32nd Sunday in Ordinary Time         

            At the death of the old lighthouse keeper, a young man was appointed in his place. He was told how to tend and trim the lamp, and how to keep it supplied with oil, of which there were many big containers on hand. In fair weather, the harbor was quite safe; but in a storm he was to light the lamp and keep it burning as a guide to approaching vessels.

            The weather was fair for some time and the young keeper found little to do. He became very friendly with the fishermen, who often stopped by to borrow from his stock of oil, to save themselves a trip to the harbor. At length the reserve of oil was almost gone.

            One evening the lighthouse keeper could see none of the fishermen about; they kept close to shore. The keeper was told that a storm was brewing. Immediately he thought of lighting the lamp; but he found the lamp empty. He rushed down to the oil containers only to find that they were empty too.

            In a moment the storm broke and engulfed everything. In vain the wind-tossed ships looked for the harbor light. Many were dashed to pieces.

            This story is a good illustration of Christians who fail to give light because of a lack of oil of grace. When we do not keep our life of spirit filled with oil of grace it brings great disaster both to ourselves and to others. That is why we have to keep our life lighted and enlightened by God’s grace in order that we may serve as light, and that our light may keep shining.

            Today’s gospel talks about ‘having’ and ‘not having’ enough oil for the lamp. It talks about one’s duty (and the failure to perform it) of being light. The five wise bridesmaids in the parable had foreseen that the bridegroom might very well be delayed. Consequently, they had taken the precaution of providing themselves with oil. This was something the five foolish bridesmaids had failed to do. The foolish ones proved incapable of fulfilling their essential task, which was to illumine the way of the wedding procession.

            Jesus says, “Therefore, stay awake, for you know neither the day nor the hour.” With these words Jesus asks his followers to ponder his return and to be always prepared “for the unexpected.”

            This raises an important question that we must ask: What constitutes being always prepared? What does the lamp in the gospel parable represent and what does the oil in the bridesmaids’ lamps stand for? We can get the answer from the Sermon on the Mount. There Jesus compares the good deeds people do to oil burning brightly in a lamp. Jesus says, “Your light must shine before others, that they may see your good deeds and glorify your heavenly Father.” (Mt. 5:16) The oil that keeps our lamps flaming and shining are the good seeds in our hearts and the good deeds we do in our daily life.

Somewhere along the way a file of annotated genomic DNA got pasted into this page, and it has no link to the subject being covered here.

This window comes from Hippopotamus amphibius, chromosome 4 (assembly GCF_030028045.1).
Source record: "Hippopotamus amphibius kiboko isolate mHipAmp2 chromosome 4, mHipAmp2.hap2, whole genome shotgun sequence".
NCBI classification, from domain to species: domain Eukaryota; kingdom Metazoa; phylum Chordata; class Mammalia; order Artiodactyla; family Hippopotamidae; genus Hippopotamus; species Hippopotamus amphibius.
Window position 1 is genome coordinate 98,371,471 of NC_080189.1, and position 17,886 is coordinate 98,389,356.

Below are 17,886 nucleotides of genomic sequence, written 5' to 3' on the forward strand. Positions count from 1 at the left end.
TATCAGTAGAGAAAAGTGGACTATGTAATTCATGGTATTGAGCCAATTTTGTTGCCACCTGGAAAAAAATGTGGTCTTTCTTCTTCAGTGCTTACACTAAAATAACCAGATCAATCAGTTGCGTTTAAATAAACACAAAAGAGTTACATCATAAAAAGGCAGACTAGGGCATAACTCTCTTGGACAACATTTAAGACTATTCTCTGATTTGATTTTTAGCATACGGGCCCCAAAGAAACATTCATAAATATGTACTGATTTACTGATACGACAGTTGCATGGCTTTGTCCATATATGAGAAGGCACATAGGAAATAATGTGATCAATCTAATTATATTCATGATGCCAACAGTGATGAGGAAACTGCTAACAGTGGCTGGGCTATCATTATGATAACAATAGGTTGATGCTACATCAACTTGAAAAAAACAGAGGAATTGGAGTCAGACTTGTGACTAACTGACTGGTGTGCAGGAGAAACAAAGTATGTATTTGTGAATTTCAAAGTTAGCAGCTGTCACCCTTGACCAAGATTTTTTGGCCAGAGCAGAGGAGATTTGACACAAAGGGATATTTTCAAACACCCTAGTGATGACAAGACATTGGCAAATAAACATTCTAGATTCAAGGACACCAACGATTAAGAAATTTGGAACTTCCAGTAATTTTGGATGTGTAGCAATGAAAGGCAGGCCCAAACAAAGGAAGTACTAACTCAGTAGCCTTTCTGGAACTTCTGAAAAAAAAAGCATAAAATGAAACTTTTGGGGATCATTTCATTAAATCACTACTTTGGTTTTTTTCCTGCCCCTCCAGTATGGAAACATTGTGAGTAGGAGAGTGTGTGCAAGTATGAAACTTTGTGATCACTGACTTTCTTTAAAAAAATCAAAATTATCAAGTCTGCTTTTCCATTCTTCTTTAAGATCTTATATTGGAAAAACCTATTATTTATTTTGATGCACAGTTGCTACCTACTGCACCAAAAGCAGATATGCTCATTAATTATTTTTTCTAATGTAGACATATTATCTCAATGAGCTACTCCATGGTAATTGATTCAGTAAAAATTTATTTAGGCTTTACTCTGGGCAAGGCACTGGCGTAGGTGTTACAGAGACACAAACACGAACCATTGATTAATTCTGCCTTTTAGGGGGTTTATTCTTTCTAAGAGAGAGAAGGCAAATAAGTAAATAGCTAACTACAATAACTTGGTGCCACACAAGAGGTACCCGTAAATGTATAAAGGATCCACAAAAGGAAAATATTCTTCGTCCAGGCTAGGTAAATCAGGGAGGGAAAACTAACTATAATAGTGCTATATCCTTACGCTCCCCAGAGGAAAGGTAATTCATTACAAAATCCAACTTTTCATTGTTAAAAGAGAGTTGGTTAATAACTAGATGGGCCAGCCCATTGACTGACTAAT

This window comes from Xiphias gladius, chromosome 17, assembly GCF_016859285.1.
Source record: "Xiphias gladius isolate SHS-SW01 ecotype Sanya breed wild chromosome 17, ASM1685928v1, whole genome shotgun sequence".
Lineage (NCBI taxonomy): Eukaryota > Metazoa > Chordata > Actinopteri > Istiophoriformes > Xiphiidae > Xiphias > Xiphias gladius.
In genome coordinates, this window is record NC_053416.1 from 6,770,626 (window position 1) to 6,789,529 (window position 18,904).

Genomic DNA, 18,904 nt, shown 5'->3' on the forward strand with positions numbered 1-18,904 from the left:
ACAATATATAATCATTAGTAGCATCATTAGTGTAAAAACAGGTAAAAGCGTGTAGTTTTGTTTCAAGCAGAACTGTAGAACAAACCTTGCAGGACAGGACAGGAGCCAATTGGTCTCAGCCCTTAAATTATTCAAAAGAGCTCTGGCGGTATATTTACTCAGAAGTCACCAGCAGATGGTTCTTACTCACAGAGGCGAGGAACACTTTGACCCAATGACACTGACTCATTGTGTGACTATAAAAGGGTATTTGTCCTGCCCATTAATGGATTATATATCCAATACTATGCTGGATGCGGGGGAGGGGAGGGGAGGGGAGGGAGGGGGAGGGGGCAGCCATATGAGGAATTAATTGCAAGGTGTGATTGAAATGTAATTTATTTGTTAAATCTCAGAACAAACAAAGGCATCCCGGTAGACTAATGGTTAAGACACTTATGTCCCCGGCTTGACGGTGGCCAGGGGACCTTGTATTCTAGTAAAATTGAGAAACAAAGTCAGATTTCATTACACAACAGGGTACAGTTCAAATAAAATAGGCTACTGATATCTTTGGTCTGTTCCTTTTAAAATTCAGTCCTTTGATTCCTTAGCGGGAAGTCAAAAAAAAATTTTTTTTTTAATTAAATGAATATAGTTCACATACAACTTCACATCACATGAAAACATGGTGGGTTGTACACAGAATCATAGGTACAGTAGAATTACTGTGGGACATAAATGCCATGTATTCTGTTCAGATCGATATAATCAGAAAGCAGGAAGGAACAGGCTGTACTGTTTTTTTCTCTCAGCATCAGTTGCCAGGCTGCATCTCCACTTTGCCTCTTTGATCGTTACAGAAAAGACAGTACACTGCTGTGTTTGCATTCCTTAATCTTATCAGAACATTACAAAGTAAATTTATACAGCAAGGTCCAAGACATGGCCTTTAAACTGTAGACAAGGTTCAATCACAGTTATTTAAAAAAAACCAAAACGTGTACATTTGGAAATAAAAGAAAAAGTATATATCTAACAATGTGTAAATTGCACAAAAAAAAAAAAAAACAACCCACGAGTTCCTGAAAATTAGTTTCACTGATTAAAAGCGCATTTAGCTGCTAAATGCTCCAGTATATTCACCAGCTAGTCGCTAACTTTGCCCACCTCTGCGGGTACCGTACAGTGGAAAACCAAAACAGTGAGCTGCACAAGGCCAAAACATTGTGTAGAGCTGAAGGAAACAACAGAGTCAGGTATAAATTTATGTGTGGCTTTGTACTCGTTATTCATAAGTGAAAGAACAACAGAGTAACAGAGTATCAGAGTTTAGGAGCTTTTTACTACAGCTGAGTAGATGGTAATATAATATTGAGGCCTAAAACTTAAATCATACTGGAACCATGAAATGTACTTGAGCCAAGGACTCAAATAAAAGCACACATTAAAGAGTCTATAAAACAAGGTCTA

Let’s make sure that our lamps are filled with the oil of grace that they may remain flaming and shining until the Lord Jesus returns. Let us keep our lamps filled with the oil of God’s goodness, kindness and generosity so that we can be good and kind and do good to others and generous in sharing ourselves and what we have. To be good and kind even to those who are not good and kind to us, even to those who seem to make life difficult for us, and even to those who take for granted what we do for them. Let us keep our lamps filled with the oil of God’s clemency, mercy and forgiveness so that we can be merciful to sinners like us and forgiving to one another. To show mercy, not judgment and condemnation, to those who are morally weak and lost and to help them to find the way to repentance and conversion. To forgive those who have hurt us, who have failed us, who have betrayed us – to forgive them without setting limits. Let us keep our lamps filled with the oil of God’s loving compassion and compassionate love so that we can feel the pain of the suffering Christ in the person of the sick, the weak and the afflicted, To let this compassion move us to do something to alleviate their pain, to better their situation, and to help them to experience wholeness.

            The lamp of our life must be ever-full with the oil of our self-sacrificing and self-giving love, of our practical charity, of our humble service, of our acts of mercy and forgiveness, of our active participation in the life and mission of the Church, and of our good stewardship of God’s gifts to us. Let us pour in our lamp enough oil everyday – the oil of God’s grace.       

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